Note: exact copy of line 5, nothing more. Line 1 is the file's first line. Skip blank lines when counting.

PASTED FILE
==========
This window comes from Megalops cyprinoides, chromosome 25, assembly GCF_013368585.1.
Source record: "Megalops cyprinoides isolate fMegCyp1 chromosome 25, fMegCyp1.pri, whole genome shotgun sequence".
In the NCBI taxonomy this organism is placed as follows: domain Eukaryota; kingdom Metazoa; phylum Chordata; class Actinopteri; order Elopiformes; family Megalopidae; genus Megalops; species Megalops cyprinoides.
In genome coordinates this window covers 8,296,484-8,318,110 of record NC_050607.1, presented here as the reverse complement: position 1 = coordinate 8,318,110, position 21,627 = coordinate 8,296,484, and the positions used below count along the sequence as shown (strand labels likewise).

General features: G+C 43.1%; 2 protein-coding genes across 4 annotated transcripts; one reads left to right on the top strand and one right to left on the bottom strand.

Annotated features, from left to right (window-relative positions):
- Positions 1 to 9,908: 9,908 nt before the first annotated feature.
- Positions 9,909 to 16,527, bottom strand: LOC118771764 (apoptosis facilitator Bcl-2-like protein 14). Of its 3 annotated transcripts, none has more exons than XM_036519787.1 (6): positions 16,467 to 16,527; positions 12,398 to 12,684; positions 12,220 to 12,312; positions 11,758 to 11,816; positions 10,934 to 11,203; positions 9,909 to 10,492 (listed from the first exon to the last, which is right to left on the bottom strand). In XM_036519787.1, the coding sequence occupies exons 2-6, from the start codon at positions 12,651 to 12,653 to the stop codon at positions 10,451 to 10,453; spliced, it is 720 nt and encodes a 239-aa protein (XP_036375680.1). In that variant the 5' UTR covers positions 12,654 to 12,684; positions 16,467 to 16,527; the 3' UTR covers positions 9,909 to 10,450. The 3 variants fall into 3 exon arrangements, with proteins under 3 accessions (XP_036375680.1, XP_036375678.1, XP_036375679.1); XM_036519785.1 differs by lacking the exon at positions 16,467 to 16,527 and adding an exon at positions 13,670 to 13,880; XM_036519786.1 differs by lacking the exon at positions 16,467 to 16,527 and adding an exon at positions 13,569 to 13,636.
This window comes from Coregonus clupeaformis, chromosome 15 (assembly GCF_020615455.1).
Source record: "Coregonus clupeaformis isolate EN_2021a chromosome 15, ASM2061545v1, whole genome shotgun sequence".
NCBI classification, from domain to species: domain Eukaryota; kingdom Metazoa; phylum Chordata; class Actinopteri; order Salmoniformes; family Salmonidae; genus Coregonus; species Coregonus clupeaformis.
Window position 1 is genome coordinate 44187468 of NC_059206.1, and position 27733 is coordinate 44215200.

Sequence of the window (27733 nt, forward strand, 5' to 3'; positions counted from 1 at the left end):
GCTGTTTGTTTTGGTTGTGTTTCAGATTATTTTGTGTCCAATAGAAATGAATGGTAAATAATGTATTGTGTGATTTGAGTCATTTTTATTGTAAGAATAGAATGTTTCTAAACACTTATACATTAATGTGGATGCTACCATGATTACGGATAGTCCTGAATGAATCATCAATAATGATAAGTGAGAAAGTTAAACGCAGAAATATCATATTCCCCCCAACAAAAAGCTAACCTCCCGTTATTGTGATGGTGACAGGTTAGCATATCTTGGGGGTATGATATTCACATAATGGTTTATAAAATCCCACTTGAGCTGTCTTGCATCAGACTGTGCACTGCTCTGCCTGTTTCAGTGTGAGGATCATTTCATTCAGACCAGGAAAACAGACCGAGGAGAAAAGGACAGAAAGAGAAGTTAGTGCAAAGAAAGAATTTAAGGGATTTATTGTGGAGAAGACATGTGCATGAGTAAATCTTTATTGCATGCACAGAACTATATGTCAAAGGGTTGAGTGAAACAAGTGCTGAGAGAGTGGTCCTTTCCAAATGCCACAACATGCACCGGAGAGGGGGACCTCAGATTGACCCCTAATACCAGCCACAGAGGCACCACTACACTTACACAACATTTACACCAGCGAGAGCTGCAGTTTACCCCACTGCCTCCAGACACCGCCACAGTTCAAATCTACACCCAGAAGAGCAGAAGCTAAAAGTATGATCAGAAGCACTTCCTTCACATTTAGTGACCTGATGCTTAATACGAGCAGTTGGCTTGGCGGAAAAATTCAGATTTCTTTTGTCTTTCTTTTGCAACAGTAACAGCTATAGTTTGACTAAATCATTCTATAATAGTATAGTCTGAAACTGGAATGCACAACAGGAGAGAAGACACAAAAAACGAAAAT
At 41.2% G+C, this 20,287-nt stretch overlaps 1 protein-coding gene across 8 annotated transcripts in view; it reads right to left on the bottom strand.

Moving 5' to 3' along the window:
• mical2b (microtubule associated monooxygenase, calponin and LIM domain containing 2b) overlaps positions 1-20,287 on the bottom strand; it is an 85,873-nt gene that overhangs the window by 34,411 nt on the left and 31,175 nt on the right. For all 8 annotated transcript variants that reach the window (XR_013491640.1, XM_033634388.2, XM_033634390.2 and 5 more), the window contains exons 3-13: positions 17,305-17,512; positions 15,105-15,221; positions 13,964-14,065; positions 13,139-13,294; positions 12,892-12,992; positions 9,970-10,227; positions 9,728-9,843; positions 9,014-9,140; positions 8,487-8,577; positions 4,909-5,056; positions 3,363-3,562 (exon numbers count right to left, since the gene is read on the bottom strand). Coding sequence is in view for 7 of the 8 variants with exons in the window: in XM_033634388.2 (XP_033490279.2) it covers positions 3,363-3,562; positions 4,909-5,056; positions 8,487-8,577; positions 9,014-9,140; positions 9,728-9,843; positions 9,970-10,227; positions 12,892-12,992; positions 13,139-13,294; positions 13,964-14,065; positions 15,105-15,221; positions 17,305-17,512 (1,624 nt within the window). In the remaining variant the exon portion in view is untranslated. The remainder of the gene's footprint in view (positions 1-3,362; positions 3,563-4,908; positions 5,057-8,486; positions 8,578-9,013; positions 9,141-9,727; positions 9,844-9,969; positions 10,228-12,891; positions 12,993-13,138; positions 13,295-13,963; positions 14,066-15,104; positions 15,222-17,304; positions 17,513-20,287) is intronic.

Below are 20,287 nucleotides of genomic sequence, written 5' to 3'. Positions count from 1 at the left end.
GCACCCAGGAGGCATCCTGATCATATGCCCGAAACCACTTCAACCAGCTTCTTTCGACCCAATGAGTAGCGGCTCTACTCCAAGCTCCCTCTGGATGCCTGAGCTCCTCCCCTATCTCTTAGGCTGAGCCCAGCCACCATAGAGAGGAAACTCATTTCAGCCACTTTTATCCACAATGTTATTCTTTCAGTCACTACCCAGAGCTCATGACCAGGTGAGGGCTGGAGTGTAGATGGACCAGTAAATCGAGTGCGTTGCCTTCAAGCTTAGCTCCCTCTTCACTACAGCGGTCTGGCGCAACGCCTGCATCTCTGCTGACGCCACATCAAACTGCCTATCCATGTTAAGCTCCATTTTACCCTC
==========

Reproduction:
General features: G+C 43.1%; 2 protein-coding genes across 4 annotated transcripts; one reads left to right on the top strand and one right to left on the bottom strand.